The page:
The problem here is that they didn't specifically say that PEM needs to be a required symptom in the case definition. As we've seen in the past, NIH has no problem with ignoring any "suggestions" that are made, even those by their own CFSAC committee. Subtly is definitely lost on them.

I just think that the fact that they gave any credence, however small, to CBT and GET is a compromise that we, the patients, should not have to make. I thought it was made quite clear during the P2P presentations that the studies that insisted CBT and GBT were effective, or even appropriate, as treatments had used the Oxford criteria. It's just common sense that since they are suggesting retirement of the Oxford criteria, the results of the studies that used it should not be included in this report. (Of course, the AHRQ representative at the P2P meeting tried to argue against this logic with evasive language and circular reasoning).
 

*GG*

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Most the way through and although not flawless, this is much much more than many of would have hoped for. It could make a huge difference (from what I have read so far...who knows what will come next though). Here is one quote from line 235:
"Research is needed investigating the effect of the intestinal microbiome on ME/CFS using cutting - edge technologies such as high - throughput sequencing.

If only we had a world renowned expert who wanted to do such a study? Cant though can we, else it'd already be funded and progressing, right? Right? :eek:
Show me the money! And action will speak louder than words!

GG
 

Bob

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Just posting my initial reaction...
I'm very impressed! It has a major emphasis on recommending proper biomedical research.
On initial reading, there are only about four or five lines that I didn't like.
I've posted my dislikes, and a selection of my likes below. I've highlighted my key words in blue...

Dislikes:

282 Studies addressing
283 biopsychosocial parameters (including the mind-body connection), function,
284 and QOL should be encouraged.​

362 The modest benefit from CBT should be studied as adjunct to
363 other modalities of treatment such as self-management.​

I think that saying there is an overlap with depression is misleading, and unhelpful:

32 Despite the absence of a clear definition, an estimated million people have
33 ME/CFS, and it overlaps with many other diseases (e.g., fibromyalgia, major depressive
34 disorder, chronic pain).​

93 A multitude of symptoms are associated with ME/CFS, with
94 substantial overlap with other pathologic diseases (e.g., fibromyalgia, major depressive disorder,
95 and a variety of chronic pain or inflammatory conditions).​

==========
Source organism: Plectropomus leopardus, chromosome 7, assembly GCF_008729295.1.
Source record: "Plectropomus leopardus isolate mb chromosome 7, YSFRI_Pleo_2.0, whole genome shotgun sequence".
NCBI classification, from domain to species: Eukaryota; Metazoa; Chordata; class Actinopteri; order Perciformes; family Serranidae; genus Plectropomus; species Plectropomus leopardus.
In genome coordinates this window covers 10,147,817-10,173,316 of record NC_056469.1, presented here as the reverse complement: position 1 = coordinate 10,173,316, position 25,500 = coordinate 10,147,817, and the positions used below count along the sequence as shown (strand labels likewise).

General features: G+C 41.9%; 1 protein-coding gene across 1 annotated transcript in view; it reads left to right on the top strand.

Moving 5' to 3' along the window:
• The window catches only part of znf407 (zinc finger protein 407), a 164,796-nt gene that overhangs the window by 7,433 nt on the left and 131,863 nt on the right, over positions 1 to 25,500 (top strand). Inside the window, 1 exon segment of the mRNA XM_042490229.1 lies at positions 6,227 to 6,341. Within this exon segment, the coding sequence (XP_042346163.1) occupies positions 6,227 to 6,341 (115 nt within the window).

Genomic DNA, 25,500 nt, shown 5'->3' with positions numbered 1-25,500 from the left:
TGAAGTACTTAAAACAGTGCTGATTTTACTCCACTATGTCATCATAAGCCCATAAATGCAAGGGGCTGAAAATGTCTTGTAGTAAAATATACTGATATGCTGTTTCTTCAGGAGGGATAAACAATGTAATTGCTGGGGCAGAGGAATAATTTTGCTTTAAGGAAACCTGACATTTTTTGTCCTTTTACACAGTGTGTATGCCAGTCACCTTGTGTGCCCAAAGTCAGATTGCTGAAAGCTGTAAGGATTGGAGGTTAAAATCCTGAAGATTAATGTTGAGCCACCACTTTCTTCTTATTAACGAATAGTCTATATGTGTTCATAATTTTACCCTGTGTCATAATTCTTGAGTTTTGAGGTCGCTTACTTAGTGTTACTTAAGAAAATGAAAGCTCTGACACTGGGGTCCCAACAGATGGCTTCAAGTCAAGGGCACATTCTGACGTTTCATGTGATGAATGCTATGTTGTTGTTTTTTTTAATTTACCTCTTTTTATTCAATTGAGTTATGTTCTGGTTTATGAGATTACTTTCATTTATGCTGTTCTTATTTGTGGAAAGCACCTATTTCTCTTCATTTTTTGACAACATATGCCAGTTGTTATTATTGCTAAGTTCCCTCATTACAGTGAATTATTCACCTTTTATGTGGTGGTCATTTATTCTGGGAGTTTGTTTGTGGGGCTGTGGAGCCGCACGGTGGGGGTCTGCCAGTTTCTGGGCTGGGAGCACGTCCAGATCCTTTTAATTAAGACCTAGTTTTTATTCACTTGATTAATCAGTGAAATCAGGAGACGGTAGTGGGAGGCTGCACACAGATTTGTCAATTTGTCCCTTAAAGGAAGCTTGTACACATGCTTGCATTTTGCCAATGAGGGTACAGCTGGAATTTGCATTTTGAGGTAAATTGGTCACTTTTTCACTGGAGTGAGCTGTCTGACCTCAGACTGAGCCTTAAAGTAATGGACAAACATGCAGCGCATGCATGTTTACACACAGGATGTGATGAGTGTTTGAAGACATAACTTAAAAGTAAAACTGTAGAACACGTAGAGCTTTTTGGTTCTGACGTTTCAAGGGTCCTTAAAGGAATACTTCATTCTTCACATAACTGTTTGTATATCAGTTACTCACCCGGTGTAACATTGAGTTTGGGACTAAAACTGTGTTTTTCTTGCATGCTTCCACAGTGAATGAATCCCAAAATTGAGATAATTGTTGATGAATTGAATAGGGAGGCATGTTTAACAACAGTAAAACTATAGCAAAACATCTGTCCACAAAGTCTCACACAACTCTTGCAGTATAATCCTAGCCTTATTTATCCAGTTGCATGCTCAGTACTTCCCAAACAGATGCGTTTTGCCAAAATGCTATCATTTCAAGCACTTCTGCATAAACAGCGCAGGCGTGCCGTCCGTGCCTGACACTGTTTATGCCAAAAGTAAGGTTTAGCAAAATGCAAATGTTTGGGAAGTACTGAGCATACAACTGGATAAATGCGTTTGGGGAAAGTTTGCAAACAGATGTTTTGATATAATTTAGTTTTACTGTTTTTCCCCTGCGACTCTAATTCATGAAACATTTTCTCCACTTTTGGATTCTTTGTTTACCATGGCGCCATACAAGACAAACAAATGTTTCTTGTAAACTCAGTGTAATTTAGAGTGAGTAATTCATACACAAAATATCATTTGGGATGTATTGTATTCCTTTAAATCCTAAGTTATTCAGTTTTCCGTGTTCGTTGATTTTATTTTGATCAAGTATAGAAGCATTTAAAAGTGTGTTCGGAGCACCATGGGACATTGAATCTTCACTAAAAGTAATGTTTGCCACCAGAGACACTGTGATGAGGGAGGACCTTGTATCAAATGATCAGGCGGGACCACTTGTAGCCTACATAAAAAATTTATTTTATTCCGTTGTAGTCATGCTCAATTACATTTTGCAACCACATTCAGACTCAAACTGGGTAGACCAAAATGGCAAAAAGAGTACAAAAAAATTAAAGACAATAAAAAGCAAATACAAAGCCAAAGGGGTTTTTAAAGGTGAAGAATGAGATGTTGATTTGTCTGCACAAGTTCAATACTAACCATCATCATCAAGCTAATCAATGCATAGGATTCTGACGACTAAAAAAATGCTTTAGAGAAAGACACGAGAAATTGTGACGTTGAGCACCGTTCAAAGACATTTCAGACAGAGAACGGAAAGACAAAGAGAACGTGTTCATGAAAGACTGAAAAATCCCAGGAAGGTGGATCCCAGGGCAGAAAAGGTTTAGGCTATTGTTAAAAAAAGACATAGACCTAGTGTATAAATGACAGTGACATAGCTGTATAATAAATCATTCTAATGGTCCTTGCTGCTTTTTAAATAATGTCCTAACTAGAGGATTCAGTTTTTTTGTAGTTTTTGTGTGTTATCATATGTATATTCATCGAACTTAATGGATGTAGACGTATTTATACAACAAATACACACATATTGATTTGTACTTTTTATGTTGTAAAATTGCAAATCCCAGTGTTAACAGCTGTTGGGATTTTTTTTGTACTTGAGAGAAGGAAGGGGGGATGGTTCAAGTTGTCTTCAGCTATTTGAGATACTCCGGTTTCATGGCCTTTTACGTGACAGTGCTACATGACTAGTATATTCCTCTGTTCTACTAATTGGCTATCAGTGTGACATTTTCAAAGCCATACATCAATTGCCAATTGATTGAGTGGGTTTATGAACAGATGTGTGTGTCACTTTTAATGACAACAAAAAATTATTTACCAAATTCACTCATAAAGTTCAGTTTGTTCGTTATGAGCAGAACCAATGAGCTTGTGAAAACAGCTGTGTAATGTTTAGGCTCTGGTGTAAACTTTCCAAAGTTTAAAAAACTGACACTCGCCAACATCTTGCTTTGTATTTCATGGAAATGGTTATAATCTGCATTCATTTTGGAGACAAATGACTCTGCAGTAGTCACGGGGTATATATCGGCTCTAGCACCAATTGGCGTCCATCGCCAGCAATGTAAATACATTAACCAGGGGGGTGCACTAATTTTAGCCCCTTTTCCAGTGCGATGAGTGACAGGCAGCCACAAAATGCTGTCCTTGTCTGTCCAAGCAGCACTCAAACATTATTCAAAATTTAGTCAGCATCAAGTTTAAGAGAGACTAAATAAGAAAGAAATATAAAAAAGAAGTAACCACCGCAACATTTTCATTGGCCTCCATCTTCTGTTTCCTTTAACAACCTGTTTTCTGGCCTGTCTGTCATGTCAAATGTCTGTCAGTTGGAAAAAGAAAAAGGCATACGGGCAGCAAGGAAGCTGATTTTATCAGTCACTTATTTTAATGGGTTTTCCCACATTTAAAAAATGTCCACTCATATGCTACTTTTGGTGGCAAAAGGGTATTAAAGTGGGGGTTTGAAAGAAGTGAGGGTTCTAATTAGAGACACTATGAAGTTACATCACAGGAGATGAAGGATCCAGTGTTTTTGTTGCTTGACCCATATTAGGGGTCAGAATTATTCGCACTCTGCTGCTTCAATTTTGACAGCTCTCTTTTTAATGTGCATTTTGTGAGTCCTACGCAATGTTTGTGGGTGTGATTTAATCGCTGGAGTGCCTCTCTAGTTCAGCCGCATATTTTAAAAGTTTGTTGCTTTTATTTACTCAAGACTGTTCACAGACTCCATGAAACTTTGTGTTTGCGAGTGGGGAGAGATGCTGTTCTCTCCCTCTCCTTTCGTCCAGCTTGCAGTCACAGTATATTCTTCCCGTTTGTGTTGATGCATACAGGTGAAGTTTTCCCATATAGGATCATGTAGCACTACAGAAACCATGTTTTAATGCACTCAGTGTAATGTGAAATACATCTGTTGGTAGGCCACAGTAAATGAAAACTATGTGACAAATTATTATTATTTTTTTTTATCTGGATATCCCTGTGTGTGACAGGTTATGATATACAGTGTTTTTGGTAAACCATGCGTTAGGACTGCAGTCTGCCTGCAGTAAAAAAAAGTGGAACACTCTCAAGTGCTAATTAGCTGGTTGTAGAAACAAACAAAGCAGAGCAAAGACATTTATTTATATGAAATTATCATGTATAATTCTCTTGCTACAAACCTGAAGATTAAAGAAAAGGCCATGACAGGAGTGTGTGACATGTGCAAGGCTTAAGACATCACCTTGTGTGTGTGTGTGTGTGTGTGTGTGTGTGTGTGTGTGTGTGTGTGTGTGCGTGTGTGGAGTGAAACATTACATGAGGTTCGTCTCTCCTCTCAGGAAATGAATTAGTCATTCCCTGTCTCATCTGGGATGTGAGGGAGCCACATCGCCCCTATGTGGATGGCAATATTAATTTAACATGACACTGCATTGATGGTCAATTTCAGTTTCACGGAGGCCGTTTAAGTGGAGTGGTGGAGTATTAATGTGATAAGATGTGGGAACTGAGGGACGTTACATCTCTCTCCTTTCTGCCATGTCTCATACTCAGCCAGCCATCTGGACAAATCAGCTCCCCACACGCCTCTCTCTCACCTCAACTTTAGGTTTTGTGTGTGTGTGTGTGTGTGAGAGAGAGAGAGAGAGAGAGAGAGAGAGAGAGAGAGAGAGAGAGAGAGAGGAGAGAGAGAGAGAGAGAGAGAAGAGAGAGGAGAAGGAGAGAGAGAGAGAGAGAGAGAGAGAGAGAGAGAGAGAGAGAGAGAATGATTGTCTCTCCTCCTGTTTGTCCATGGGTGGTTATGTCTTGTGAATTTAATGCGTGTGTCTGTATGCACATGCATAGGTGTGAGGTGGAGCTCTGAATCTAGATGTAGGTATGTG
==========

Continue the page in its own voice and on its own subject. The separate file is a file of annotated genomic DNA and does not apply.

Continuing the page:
I'm not familiar with the depression scale recommended below, but studies using depression scales are often misleading:

293 Use of already well-validated measures developed by the NIH such as the
294 Patient-Reported Outcomes Measurement Information System (PROMIS) and
295 the Center for Epidemiological Studies Depression scale (CESD) should be
296 encouraged.​


Likes:

I like loads of it, but these are some items that particularly stuck out...

92 Although psychological repercussions (e.g., depression) often follow ME/CFS, this is not a
93 psychological disease in etiology.

296 Although ME/CFS is not a psychiatric disease, exploring
297 psychiatric comorbidities such as depression, anxiety, and fear is critical to
298 improve quality of life.​

38 The Oxford criteria (published in the Journal of the Royal
39 Society of Medicine in February 1991) are flawed and include people with other conditions,
40 confounding the ability to interpret the science.

378 Specifically, continuing to use the Oxford definition may impair progress and cause
379 harm. Thus, for needed progress to occur we recommend (1) that the Oxford definition be
380 retired, (2) that the ME/CFS community agree on a single case definition (even if it is not
381 perfect), and (3) that patients, clinicians, and researchers agree on a definition for meaningful
382 recovery.​

313 We believe ME/CFS is a
314 distinct disease that requires a multidisciplinary care team (e.g., physicians, nurses,
315 case managers, social workers, psychologists) to optimize care.​

113 Existing treatment studies (cognitive behavioral therapy [CBT] and graded exercise therapy
114 [GET]) demonstrate measurable improvement, but this has not translated to improvements in
115 quality of life (QOL). Thus, they are not a primary treatment strategy and should be used as a
116 component of multimodal therapy.

82 There is reproducible evidence of neurocognitive dysfunction with abnormalities in functional
83 magnetic resonance imaging (fMRI) and positron emission tomography (PET) studies. Strong

84 evidence indicates immunologic and inflammatory pathologies, neurotransmitter signaling
85 disruption, microbiome perturbation, and metabolic or mitochondrial abnormalities in ME/CFS,
86 potentially important for defining and treating ME/CFS.​
 
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Bob